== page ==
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Developed countries neglect poverty and social development.

The goal of the International Conference on Financing for Development held in Monterrey, Mexico last year was to devise a strategy to eradicate poverty, strengthen economic growth and promote sustainable development. However, talk of greater resolve and stronger partnerships failed to make any changes. This failure was made worse by the extraordinary hopes created by the Millennium Development Goals and the pledges made by G8 leaders at the Okinawa summit in 2000. There, politicians wanted to cut cases of HW/AIDS by 25%, TB deaths by 50% and the burden of malaria by 50%, all by 2010. The ambitious agenda called for a sizeable scaling up of action by the world's financial institutions. Recognising that their dismal record of loans would be under scrutiny in Monterrey, these institutions embarked on a public relations offensive to quell inevitable criticism of their work. Prior to Monterrey, the World Bank, in an assessment of the role and effectiveness of development assistance, claimed that overall progress has been remarkable. Yet 1.2 billion people still live on less that US$1 a day. The Bank calculated that $1 billion of efficiently targeted aid can lift 434,000 people above the poverty line. The US government promised an extra US$5 billion over three years from 2004, contingent on economic reforms in countries seeking aid. Using World Bank figures, this translates to only two million people brought out of poverty by 2006. To reach the target of 600 million people lifted out of poverty by 2015, the world's richest countries need to give US$1,382 billion or US$106 billion annually from 2003 to 2015. Current aid spending, however, is only US$6 billion a year. Even the World Bank points out that when inflation is taken into account, aid allocations by developed countries have fallen in the past decade. The politics of Monterrey were unusually destructive. The US government blocked efforts by some donor countries such as the UK to use the Millennium Development Goals to kickstart the debate. It also resisted discussing how countries might reach the UN target of 0.7% of national income spent on aid (the US spends about 0.1% of its GDP).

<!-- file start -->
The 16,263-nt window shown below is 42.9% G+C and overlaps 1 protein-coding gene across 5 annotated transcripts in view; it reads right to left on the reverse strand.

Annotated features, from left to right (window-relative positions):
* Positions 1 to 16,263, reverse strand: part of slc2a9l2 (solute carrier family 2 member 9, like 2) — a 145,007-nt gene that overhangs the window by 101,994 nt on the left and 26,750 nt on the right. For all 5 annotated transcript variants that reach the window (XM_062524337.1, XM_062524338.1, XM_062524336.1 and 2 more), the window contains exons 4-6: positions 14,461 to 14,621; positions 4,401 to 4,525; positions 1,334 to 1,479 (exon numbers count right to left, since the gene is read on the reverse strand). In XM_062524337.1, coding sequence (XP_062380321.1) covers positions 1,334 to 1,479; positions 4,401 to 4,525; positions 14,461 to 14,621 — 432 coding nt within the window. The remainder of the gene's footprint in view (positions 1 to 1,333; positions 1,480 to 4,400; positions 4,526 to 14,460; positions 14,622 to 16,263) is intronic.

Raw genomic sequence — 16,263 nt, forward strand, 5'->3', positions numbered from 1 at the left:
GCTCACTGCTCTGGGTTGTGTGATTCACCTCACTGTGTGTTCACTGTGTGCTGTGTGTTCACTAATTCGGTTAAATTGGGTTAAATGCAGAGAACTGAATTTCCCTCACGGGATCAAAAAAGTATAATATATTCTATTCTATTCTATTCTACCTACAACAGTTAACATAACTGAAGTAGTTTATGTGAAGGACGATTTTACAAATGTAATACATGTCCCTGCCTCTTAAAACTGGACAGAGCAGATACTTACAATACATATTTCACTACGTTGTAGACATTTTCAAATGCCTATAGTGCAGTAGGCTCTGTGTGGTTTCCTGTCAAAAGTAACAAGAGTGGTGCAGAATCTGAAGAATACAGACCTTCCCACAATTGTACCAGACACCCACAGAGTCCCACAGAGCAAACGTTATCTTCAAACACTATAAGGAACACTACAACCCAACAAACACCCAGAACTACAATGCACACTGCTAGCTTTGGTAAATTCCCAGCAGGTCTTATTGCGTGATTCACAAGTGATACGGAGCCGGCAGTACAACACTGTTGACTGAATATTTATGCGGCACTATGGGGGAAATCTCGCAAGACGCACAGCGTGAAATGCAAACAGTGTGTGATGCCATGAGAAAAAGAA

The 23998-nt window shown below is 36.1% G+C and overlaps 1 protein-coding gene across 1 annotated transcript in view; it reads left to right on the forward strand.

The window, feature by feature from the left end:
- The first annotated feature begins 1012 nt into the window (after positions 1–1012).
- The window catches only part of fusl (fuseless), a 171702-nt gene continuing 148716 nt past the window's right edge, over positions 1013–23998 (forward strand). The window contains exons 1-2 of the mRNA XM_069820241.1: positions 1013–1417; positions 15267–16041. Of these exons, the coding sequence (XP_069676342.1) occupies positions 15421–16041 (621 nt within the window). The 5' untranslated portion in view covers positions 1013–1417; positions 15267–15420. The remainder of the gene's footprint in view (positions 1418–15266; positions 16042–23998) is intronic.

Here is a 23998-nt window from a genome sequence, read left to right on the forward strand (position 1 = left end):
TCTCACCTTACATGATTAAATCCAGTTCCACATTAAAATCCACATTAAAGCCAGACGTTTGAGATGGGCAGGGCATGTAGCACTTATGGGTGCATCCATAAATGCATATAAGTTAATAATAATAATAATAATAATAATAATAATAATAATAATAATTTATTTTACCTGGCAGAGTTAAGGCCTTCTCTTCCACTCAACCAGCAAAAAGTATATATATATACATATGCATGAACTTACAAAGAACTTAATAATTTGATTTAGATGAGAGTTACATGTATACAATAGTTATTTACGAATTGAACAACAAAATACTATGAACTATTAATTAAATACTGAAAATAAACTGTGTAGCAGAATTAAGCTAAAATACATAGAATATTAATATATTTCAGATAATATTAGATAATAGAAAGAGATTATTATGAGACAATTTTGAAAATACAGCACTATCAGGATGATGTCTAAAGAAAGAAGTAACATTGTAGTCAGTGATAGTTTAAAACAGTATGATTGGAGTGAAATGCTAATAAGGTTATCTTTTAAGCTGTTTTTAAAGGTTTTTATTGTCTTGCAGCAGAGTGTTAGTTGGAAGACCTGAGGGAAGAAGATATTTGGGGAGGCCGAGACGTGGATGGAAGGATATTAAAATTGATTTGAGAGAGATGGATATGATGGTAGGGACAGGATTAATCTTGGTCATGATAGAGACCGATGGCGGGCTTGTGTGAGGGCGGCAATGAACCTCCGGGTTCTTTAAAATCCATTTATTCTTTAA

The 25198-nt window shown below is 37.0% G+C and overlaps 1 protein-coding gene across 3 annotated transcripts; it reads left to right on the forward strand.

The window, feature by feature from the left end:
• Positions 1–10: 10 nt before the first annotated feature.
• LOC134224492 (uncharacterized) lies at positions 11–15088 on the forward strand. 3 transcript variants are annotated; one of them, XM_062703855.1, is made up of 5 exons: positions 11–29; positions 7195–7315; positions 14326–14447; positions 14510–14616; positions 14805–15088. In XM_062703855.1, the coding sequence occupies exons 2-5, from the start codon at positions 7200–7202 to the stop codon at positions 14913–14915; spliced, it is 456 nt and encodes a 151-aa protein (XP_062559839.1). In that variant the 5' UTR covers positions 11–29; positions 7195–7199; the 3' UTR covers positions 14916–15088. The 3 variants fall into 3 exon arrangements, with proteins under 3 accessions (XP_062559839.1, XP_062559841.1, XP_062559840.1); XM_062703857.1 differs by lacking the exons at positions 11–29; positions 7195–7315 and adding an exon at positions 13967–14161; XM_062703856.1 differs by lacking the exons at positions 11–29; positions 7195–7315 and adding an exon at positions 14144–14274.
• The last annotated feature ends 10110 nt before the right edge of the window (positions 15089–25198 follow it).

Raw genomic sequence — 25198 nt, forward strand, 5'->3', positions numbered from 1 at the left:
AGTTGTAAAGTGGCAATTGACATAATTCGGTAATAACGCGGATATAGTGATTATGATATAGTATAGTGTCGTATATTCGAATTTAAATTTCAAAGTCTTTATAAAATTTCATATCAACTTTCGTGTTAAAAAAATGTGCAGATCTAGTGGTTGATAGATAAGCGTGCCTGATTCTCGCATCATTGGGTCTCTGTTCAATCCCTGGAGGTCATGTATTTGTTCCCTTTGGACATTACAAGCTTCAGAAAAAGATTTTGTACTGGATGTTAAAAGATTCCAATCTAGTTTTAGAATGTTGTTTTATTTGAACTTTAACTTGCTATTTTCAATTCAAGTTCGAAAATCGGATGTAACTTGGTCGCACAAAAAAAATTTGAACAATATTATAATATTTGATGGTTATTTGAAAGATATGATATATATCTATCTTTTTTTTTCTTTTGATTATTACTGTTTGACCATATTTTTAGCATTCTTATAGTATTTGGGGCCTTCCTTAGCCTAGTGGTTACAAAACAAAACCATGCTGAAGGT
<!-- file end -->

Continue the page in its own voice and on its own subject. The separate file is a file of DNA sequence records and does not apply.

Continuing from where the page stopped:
The obligation to advocate for and act on behalf of the poor rests not only with politicians but also with health professionals. Organisations representing doctors and other health workersfrom the most local to WHO-should be on the front line of this work. Yet the societies, centres, colleges, offices, clubs, institutes and councils of medicine have largely abandoned the poor, preferring instead to advocate for themselves. Where are the arguments supporting the wider responsibilities of medicine for the health and development agenda? Why are they not calling their political leaders to account? Most egregious, given its vast budget, resources and the international respect it commands, is the silence from the US National Institutes of Health (NIH) and its Fogarty International Center. On human development, NIH, whose budget has been increased by over a billion dollars for bioterrorism research, is quiet at a time when it has unprecedented political responsibility. The fact is that without substantial additional aid, there will be more deaths among the poor than the conscience of the rich should be able to bear. (1)

(1.) Horton R. The health (and wealth) of nations. At: <www.thelancet.com/search/search.isa>, 26 September 2002.
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Title Annotation:Law and Policy; International Conference on Financing for Development
Publication:Reproductive Health Matters
Geographic Code:1MEX
Date:May 1, 2003
Words:560
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